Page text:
I took a crazily early train from London to Paris on Tuesday morning; the 05.40 train in fact. I had picked this one with the idea that I would be in Paris in time for the croissants to still be warm from the oven and certainly there is nothing wrong with a decision based on a warm croissant. It was a touch awkward with market shopping in mind though, as I was laden with my suitcase for part of the day. But up and on, nothing can crush your spirit when in this magical place.
As my friend Clementine was cooking for me this evening, my market visits on this first day were purely recreational and a chance to soak up the atmosphere as well as graze, obviously. I come on this trip armed with my own ‘market’ research as well as a hefty list from our French friend and owner of the wonderful wine and tapas bar Tinto, Pierre. He knows his Paris markets extremely well so I was eager to delve right into his recommendations.
First was Marche Maubert which is in the 5th arrondissement. My sleepiness faded away as I dashed around to look at the vast array of gorgeous looking fruit and veg, creamy cheese and (sometimes gasp inducing) cuts of meat. It’s a small market on Place Maubert very near the Sorbonne. Pierre tells me that it started it’s days in the 5th century as Marche Palau which was the very first open air market in Paris, before moving to Maubert a couple of centuries later.
There’s a nice local atmosphere as people mosey around with their baskets, chatting with the producers and choosing their daily fare. I choose a couple of figs from one of the stalls and make my way into the beautiful fromagerie overlooking the market. And what a fromagerie it is. I taste a few (several) of their compte samples and choose a small chunk to take with me to devour later for lunch.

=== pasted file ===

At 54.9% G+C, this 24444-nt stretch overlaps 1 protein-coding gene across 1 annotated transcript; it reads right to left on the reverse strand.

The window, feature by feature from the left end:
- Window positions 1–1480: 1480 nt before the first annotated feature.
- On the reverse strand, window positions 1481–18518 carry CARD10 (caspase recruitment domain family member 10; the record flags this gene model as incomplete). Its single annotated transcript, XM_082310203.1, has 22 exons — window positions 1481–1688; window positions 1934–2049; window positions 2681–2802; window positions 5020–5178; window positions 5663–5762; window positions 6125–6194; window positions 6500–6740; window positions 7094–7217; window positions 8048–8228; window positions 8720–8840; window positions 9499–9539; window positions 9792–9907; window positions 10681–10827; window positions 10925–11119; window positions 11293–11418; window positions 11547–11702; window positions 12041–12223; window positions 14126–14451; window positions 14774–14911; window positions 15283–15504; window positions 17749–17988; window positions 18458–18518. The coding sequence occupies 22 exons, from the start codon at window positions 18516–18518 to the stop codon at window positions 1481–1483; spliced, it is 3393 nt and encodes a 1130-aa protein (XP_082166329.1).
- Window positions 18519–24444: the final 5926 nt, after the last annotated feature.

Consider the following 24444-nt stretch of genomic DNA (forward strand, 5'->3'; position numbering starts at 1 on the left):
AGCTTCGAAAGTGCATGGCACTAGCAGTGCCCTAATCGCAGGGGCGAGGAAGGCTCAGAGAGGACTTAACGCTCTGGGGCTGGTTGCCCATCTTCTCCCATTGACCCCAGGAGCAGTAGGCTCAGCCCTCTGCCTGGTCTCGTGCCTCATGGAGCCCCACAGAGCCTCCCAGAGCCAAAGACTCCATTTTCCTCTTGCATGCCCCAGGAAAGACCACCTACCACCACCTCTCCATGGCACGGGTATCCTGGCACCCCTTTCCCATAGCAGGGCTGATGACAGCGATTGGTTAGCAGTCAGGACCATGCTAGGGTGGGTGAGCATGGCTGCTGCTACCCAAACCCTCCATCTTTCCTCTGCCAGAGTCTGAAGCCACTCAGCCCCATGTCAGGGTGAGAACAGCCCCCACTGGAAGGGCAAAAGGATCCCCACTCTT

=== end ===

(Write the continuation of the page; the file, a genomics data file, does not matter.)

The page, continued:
I will myself on despite being in desperate need of coffee as I’m adamant to catch a second market, knowing they will all shut up at 1.30. With that thought to buoy me up, I make my way to the rather famous Marche Raspail in the 6th. I say famous as on Sunday this market becomes an exclusively organic affair (which I’m sorry to miss on this trip) but for now it is a mixture of organic and non, as many of the markets are. This was one of the first outdoor markets in Paris following the closure of many indoor ones at the beginning of the 20th century. It certainly made up for this closure as it is one of the largest and most bustling I have seen. It’s on an island of a long and busy boulevard which I think gives it this heightened atmosphere, in complete contrast with the much calmer Maubert. After a few lengths of the stalls, sampling, smelling and touching, I retire to a bench with a crusty baguette and launch myself on the comte. A productive morning.